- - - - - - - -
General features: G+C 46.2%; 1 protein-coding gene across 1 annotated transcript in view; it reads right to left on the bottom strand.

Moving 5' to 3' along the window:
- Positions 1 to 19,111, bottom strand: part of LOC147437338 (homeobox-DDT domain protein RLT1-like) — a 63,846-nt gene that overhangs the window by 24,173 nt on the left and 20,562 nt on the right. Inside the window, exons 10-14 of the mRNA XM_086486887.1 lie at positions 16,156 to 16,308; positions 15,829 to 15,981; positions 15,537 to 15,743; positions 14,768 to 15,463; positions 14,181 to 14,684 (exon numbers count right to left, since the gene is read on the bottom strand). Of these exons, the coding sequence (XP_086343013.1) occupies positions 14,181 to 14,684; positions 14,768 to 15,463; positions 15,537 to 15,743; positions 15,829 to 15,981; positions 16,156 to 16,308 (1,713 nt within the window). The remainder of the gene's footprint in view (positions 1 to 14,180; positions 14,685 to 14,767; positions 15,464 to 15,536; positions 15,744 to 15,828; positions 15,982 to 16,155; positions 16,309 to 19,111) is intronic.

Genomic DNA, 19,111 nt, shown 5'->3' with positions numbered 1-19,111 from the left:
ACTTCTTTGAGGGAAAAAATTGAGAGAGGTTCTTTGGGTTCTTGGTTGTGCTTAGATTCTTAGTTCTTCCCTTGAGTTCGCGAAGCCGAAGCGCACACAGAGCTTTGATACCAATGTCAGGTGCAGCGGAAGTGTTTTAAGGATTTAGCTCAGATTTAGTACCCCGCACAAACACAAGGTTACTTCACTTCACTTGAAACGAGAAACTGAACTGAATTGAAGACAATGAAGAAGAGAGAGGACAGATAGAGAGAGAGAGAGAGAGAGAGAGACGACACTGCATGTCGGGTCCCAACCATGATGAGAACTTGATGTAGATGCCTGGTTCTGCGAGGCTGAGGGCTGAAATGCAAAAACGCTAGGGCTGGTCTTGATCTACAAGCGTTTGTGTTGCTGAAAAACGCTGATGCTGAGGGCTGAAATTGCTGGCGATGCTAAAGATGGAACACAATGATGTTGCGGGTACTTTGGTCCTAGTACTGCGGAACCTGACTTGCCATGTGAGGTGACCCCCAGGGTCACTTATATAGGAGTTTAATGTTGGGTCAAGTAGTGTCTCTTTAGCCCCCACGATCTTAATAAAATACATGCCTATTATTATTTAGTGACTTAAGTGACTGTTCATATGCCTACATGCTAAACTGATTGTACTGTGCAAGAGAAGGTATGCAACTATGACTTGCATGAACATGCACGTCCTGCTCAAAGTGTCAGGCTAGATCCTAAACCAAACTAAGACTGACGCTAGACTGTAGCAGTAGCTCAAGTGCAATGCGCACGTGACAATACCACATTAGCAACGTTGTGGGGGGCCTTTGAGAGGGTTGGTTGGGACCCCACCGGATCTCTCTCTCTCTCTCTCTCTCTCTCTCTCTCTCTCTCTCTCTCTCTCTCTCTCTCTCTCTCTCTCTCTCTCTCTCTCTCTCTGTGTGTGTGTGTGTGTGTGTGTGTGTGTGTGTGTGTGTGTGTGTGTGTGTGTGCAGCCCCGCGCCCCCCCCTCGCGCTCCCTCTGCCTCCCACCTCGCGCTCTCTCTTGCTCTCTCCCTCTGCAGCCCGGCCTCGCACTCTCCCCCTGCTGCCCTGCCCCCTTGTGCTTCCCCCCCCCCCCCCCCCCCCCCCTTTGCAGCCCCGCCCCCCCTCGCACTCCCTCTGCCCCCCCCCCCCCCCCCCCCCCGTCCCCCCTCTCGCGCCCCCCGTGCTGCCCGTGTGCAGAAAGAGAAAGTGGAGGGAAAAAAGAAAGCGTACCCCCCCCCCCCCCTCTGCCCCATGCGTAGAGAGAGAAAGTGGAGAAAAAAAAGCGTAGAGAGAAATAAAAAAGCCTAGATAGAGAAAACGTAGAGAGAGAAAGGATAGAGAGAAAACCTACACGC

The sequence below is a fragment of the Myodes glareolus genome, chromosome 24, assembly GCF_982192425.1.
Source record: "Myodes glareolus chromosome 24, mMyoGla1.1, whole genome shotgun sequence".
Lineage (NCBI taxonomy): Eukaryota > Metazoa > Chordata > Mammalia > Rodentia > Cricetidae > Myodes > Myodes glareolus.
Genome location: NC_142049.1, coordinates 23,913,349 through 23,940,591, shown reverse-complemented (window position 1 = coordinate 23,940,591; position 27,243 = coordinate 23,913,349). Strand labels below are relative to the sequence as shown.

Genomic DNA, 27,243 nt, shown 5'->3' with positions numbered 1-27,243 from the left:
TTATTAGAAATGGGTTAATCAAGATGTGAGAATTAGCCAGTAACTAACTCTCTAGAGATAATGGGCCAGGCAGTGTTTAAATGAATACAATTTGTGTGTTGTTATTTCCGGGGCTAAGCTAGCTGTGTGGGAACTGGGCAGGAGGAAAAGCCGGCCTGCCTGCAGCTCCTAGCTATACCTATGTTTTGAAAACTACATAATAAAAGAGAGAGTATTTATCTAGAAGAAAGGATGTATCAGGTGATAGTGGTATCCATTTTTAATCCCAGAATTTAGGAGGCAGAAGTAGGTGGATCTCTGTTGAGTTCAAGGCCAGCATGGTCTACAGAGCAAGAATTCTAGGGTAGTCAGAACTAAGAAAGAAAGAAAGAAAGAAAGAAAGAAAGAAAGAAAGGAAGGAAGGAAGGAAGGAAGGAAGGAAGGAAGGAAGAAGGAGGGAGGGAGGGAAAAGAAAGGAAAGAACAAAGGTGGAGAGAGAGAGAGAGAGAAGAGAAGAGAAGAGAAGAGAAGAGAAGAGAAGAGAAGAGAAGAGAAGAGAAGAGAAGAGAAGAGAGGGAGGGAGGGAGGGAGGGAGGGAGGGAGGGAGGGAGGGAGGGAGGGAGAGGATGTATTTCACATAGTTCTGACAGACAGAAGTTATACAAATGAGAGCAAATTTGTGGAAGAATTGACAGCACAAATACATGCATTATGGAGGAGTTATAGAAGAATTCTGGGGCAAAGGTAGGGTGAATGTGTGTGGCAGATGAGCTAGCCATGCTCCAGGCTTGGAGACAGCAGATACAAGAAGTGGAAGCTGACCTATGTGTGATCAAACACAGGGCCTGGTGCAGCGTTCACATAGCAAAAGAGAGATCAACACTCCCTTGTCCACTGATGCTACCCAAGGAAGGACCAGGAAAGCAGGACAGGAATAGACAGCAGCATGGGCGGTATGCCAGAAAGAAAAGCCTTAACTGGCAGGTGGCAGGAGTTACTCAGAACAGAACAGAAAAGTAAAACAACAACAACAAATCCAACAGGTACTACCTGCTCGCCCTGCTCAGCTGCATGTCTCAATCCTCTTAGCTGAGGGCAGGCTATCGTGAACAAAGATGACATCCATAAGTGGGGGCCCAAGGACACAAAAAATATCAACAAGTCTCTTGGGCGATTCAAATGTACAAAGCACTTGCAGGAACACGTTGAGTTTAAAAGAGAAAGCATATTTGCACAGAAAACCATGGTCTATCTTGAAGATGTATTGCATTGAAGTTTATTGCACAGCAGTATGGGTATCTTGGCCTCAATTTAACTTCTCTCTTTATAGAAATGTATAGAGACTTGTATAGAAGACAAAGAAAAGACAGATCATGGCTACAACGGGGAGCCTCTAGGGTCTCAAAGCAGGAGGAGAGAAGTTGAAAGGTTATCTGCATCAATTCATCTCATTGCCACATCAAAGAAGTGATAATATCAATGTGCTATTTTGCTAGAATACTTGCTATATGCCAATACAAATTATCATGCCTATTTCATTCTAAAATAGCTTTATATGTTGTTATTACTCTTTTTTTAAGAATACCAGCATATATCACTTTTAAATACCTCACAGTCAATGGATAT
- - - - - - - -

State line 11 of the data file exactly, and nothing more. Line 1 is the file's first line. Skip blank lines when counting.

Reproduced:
TTATTAGAAATGGGTTAATCAAGATGTGAGAATTAGCCAGTAACTAACTCTCTAGAGATAATGGGCCAGGCAGTGTTTAAATGAATACAATTTGTGTGTTGTTATTTCCGGGGCTAAGCTAGCTGTGTGGGAACTGGGCAGGAGGAAAAGCCGGCCTGCCTGCAGCTCCTAGCTATACCTATGTTTTGAAAACTACATAATAAAAGAGAGAGTATTTATCTAGAAGAAAGGATGTATCAGGTGATAGTGGTATCCATTTTTAATCCCAGAATTTAGGAGGCAGAAGTAGGTGGATCTCTGTTGAGTTCAAGGCCAGCATGGTCTACAGAGCAAGAATTCTAGGGTAGTCAGAACTAAGAAAGAAAGAAAGAAAGAAAGAAAGAAAGAAAGAAAGGAAGGAAGGAAGGAAGGAAGGAAGGAAGGAAGGAAGAAGGAGGGAGGGAGGGAAAAGAAAGGAAAGAACAAAGGTGGAGAGAGAGAGAGAGAGAAGAGAAGAGAAGAGAAGAGAAGAGAAGAGAAGAGAAGAGAAGAGAAGAGAAGAGAAGAGAAGAGAGGGAGGGAGGGAGGGAGGGAGGGAGGGAGGGAGGGAGGGAGGGAGGGAGAGGATGTATTTCACATAGTTCTGACAGACAGAAGTTATACAAATGAGAGCAAATTTGTGGAAGAATTGACAGCACAAATACATGCATTATGGAGGAGTTATAGAAGAATTCTGGGGCAAAGGTAGGGTGAATGTGTGTGGCAGATGAGCTAGCCATGCTCCAGGCTTGGAGACAGCAGATACAAGAAGTGGAAGCTGACCTATGTGTGATCAAACACAGGGCCTGGTGCAGCGTTCACATAGCAAAAGAGAGATCAACACTCCCTTGTCCACTGATGCTACCCAAGGAAGGACCAGGAAAGCAGGACAGGAATAGACAGCAGCATGGGCGGTATGCCAGAAAGAAAAGCCTTAACTGGCAGGTGGCAGGAGTTACTCAGAACAGAACAGAAAAGTAAAACAACAACAACAAATCCAACAGGTACTACCTGCTCGCCCTGCTCAGCTGCATGTCTCAATCCTCTTAGCTGAGGGCAGGCTATCGTGAACAAAGATGACATCCATAAGTGGGGGCCCAAGGACACAAAAAATATCAACAAGTCTCTTGGGCGATTCAAATGTACAAAGCACTTGCAGGAACACGTTGAGTTTAAAAGAGAAAGCATATTTGCACAGAAAACCATGGTCTATCTTGAAGATGTATTGCATTGAAGTTTATTGCACAGCAGTATGGGTATCTTGGCCTCAATTTAACTTCTCTCTTTATAGAAATGTATAGAGACTTGTATAGAAGACAAAGAAAAGACAGATCATGGCTACAACGGGGAGCCTCTAGGGTCTCAAAGCAGGAGGAGAGAAGTTGAAAGGTTATCTGCATCAATTCATCTCATTGCCACATCAAAGAAGTGATAATATCAATGTGCTATTTTGCTAGAATACTTGCTATATGCCAATACAAATTATCATGCCTATTTCATTCTAAAATAGCTTTATATGTTGTTATTACTCTTTTTTTAAGAATACCAGCATATATCACTTTTAAATACCTCACAGTCAATGGATAT